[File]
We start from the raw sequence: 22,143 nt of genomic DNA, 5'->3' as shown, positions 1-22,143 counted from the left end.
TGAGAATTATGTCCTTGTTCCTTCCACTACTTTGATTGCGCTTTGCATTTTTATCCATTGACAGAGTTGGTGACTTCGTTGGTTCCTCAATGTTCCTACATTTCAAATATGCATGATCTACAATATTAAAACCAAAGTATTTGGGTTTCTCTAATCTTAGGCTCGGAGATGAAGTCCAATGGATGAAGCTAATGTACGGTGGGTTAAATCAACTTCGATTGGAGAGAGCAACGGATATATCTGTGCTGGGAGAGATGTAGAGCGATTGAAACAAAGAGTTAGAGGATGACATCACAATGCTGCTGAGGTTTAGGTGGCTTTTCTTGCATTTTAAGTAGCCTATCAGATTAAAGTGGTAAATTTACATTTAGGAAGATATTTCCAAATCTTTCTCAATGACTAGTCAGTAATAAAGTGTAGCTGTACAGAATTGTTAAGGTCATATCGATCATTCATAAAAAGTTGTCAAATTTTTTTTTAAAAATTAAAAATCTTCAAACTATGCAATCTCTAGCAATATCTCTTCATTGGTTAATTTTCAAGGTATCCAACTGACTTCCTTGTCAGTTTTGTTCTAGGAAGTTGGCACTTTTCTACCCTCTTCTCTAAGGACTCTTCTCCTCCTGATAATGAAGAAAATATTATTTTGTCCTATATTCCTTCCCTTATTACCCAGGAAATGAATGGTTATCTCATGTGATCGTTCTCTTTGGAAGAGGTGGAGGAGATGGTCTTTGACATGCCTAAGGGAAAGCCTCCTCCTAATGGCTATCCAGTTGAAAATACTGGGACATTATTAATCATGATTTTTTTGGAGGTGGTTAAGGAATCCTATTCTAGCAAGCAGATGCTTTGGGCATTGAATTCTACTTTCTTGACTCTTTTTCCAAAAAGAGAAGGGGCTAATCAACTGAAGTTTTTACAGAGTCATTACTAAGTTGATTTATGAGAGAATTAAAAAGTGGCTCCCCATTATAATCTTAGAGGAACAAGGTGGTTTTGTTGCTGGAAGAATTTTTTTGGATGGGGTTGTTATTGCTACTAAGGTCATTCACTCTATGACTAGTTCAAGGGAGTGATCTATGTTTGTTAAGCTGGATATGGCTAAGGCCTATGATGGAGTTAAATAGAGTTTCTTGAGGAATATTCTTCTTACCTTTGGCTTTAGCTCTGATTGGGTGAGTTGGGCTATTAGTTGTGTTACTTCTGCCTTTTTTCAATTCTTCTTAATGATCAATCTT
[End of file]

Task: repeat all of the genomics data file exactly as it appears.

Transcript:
We start from the raw sequence: 22,143 nt of genomic DNA, 5'->3' as shown, positions 1-22,143 counted from the left end.
TGAGAATTATGTCCTTGTTCCTTCCACTACTTTGATTGCGCTTTGCATTTTTATCCATTGACAGAGTTGGTGACTTCGTTGGTTCCTCAATGTTCCTACATTTCAAATATGCATGATCTACAATATTAAAACCAAAGTATTTGGGTTTCTCTAATCTTAGGCTCGGAGATGAAGTCCAATGGATGAAGCTAATGTACGGTGGGTTAAATCAACTTCGATTGGAGAGAGCAACGGATATATCTGTGCTGGGAGAGATGTAGAGCGATTGAAACAAAGAGTTAGAGGATGACATCACAATGCTGCTGAGGTTTAGGTGGCTTTTCTTGCATTTTAAGTAGCCTATCAGATTAAAGTGGTAAATTTACATTTAGGAAGATATTTCCAAATCTTTCTCAATGACTAGTCAGTAATAAAGTGTAGCTGTACAGAATTGTTAAGGTCATATCGATCATTCATAAAAAGTTGTCAAATTTTTTTTTAAAAATTAAAAATCTTCAAACTATGCAATCTCTAGCAATATCTCTTCATTGGTTAATTTTCAAGGTATCCAACTGACTTCCTTGTCAGTTTTGTTCTAGGAAGTTGGCACTTTTCTACCCTCTTCTCTAAGGACTCTTCTCCTCCTGATAATGAAGAAAATATTATTTTGTCCTATATTCCTTCCCTTATTACCCAGGAAATGAATGGTTATCTCATGTGATCGTTCTCTTTGGAAGAGGTGGAGGAGATGGTCTTTGACATGCCTAAGGGAAAGCCTCCTCCTAATGGCTATCCAGTTGAAAATACTGGGACATTATTAATCATGATTTTTTTGGAGGTGGTTAAGGAATCCTATTCTAGCAAGCAGATGCTTTGGGCATTGAATTCTACTTTCTTGACTCTTTTTCCAAAAAGAGAAGGGGCTAATCAACTGAAGTTTTTACAGAGTCATTACTAAGTTGATTTATGAGAGAATTAAAAAGTGGCTCCCCATTATAATCTTAGAGGAACAAGGTGGTTTTGTTGCTGGAAGAATTTTTTTGGATGGGGTTGTTATTGCTACTAAGGTCATTCACTCTATGACTAGTTCAAGGGAGTGATCTATGTTTGTTAAGCTGGATATGGCTAAGGCCTATGATGGAGTTAAATAGAGTTTCTTGAGGAATATTCTTCTTACCTTTGGCTTTAGCTCTGATTGGGTGAGTTGGGCTATTAGTTGTGTTACTTCTGCCTTTTTTCAATTCTTCTTAATGATCAATCTT